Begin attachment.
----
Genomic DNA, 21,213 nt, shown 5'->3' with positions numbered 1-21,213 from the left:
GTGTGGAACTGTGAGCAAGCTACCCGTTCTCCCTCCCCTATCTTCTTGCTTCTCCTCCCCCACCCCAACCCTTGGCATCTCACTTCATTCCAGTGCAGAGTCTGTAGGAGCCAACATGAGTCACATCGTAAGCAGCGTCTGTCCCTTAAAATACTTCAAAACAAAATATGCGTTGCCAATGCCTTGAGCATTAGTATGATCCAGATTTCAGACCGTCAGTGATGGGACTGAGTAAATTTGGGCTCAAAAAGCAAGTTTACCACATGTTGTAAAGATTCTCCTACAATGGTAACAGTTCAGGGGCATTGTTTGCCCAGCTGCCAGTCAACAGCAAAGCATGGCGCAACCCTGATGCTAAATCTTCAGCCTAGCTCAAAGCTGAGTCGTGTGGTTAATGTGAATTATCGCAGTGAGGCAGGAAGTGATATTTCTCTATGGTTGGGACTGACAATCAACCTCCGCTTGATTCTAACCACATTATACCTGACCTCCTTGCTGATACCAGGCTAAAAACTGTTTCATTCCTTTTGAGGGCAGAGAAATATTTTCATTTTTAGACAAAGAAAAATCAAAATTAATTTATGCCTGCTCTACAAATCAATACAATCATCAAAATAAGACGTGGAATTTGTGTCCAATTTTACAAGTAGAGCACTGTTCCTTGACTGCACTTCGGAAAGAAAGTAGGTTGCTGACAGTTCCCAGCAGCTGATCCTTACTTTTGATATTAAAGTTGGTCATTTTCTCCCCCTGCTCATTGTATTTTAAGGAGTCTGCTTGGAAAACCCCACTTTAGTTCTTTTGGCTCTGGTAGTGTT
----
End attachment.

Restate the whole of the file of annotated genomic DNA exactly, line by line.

Genomic DNA, 21,213 nt, shown 5'->3' with positions numbered 1-21,213 from the left:
GTGTGGAACTGTGAGCAAGCTACCCGTTCTCCCTCCCCTATCTTCTTGCTTCTCCTCCCCCACCCCAACCCTTGGCATCTCACTTCATTCCAGTGCAGAGTCTGTAGGAGCCAACATGAGTCACATCGTAAGCAGCGTCTGTCCCTTAAAATACTTCAAAACAAAATATGCGTTGCCAATGCCTTGAGCATTAGTATGATCCAGATTTCAGACCGTCAGTGATGGGACTGAGTAAATTTGGGCTCAAAAAGCAAGTTTACCACATGTTGTAAAGATTCTCCTACAATGGTAACAGTTCAGGGGCATTGTTTGCCCAGCTGCCAGTCAACAGCAAAGCATGGCGCAACCCTGATGCTAAATCTTCAGCCTAGCTCAAAGCTGAGTCGTGTGGTTAATGTGAATTATCGCAGTGAGGCAGGAAGTGATATTTCTCTATGGTTGGGACTGACAATCAACCTCCGCTTGATTCTAACCACATTATACCTGACCTCCTTGCTGATACCAGGCTAAAAACTGTTTCATTCCTTTTGAGGGCAGAGAAATATTTTCATTTTTAGACAAAGAAAAATCAAAATTAATTTATGCCTGCTCTACAAATCAATACAATCATCAAAATAAGACGTGGAATTTGTGTCCAATTTTACAAGTAGAGCACTGTTCCTTGACTGCACTTCGGAAAGAAAGTAGGTTGCTGACAGTTCCCAGCAGCTGATCCTTACTTTTGATATTAAAGTTGGTCATTTTCTCCCCCTGCTCATTGTATTTTAAGGAGTCTGCTTGGAAAACCCCACTTTAGTTCTTTTGGCTCTGGTAGTGTT